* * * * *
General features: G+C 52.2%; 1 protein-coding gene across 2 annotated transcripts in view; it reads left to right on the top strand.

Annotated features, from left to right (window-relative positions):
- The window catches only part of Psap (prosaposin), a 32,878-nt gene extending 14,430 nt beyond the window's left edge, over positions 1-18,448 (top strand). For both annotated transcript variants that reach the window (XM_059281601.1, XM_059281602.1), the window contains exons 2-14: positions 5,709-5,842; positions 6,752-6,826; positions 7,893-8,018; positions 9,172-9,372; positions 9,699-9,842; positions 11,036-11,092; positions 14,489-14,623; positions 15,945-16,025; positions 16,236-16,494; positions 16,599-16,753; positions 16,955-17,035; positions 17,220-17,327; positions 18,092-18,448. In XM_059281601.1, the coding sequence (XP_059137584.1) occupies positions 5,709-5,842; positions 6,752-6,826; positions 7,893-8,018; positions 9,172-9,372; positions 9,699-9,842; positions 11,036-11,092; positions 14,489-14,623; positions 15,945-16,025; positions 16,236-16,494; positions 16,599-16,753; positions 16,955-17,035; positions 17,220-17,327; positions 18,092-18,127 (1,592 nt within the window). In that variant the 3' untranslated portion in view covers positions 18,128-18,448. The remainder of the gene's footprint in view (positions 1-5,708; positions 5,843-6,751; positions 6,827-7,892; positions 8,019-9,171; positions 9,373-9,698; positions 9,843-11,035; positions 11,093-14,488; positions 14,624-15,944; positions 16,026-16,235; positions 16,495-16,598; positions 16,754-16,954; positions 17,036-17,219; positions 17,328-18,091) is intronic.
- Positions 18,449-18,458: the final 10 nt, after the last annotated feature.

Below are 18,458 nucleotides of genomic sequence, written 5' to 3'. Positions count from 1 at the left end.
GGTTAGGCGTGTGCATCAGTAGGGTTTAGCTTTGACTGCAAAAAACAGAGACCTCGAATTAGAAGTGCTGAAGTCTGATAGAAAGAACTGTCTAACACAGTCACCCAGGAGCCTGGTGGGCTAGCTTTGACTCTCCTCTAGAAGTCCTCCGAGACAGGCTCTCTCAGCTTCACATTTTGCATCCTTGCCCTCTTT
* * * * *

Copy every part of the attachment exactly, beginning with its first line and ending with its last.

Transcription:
General features: G+C 52.2%; 1 protein-coding gene across 2 annotated transcripts in view; it reads left to right on the top strand.

Annotated features, from left to right (window-relative positions):
- The window catches only part of Psap (prosaposin), a 32,878-nt gene extending 14,430 nt beyond the window's left edge, over positions 1-18,448 (top strand). For both annotated transcript variants that reach the window (XM_059281601.1, XM_059281602.1), the window contains exons 2-14: positions 5,709-5,842; positions 6,752-6,826; positions 7,893-8,018; positions 9,172-9,372; positions 9,699-9,842; positions 11,036-11,092; positions 14,489-14,623; positions 15,945-16,025; positions 16,236-16,494; positions 16,599-16,753; positions 16,955-17,035; positions 17,220-17,327; positions 18,092-18,448. In XM_059281601.1, the coding sequence (XP_059137584.1) occupies positions 5,709-5,842; positions 6,752-6,826; positions 7,893-8,018; positions 9,172-9,372; positions 9,699-9,842; positions 11,036-11,092; positions 14,489-14,623; positions 15,945-16,025; positions 16,236-16,494; positions 16,599-16,753; positions 16,955-17,035; positions 17,220-17,327; positions 18,092-18,127 (1,592 nt within the window). In that variant the 3' untranslated portion in view covers positions 18,128-18,448. The remainder of the gene's footprint in view (positions 1-5,708; positions 5,843-6,751; positions 6,827-7,892; positions 8,019-9,171; positions 9,373-9,698; positions 9,843-11,035; positions 11,093-14,488; positions 14,624-15,944; positions 16,026-16,235; positions 16,495-16,598; positions 16,754-16,954; positions 17,036-17,219; positions 17,328-18,091) is intronic.
- Positions 18,449-18,458: the final 10 nt, after the last annotated feature.

Below are 18,458 nucleotides of genomic sequence, written 5' to 3'. Positions count from 1 at the left end.
GGTTAGGCGTGTGCATCAGTAGGGTTTAGCTTTGACTGCAAAAAACAGAGACCTCGAATTAGAAGTGCTGAAGTCTGATAGAAAGAACTGTCTAACACAGTCACCCAGGAGCCTGGTGGGCTAGCTTTGACTCTCCTCTAGAAGTCCTCCGAGACAGGCTCTCTCAGCTTCACATTTTGCATCCTTGCCCTCTTT